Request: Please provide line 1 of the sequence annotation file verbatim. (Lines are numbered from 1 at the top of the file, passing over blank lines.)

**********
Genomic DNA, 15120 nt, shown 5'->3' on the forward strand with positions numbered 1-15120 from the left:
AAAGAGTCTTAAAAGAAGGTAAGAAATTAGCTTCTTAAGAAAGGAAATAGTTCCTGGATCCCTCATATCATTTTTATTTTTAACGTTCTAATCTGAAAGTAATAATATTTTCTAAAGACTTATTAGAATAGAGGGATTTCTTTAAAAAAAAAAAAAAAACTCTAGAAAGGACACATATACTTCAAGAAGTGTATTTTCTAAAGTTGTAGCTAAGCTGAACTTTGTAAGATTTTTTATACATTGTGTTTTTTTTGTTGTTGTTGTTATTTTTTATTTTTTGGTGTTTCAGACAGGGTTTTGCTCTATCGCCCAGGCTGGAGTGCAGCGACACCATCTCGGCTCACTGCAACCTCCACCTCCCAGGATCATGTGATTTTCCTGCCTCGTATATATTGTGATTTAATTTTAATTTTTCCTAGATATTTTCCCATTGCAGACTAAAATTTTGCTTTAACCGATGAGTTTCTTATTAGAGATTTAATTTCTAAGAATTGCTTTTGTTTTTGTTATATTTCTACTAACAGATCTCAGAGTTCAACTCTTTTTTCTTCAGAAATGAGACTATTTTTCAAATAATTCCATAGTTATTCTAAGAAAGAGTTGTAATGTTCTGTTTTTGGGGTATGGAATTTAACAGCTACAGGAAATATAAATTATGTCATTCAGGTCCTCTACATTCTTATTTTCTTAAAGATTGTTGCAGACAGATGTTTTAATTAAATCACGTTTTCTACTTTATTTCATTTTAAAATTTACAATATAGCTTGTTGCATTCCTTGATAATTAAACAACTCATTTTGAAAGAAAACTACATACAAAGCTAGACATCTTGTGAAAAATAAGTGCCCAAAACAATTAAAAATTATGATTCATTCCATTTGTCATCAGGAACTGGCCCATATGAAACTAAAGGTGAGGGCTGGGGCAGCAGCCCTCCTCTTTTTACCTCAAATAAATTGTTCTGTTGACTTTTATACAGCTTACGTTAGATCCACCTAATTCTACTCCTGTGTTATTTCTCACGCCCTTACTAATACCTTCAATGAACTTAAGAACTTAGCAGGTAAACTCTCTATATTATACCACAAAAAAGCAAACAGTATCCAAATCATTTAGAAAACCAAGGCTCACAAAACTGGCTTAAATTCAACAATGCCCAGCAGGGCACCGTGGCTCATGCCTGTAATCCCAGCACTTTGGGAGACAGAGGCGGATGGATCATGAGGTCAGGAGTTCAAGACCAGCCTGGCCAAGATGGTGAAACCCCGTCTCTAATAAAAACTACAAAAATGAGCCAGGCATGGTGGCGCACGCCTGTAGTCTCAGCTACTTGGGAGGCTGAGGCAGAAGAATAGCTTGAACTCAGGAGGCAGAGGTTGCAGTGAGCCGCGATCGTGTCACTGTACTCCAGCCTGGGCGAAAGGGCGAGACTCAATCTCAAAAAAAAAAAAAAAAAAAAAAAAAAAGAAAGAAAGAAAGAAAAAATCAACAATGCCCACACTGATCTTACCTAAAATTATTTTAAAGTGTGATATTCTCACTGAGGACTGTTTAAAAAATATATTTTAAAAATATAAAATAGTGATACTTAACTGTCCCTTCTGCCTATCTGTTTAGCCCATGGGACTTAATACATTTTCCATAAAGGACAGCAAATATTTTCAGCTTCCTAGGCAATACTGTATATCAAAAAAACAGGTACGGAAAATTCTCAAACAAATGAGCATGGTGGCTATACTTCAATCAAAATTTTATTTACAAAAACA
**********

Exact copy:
Genomic DNA, 15120 nt, shown 5'->3' on the forward strand with positions numbered 1-15120 from the left: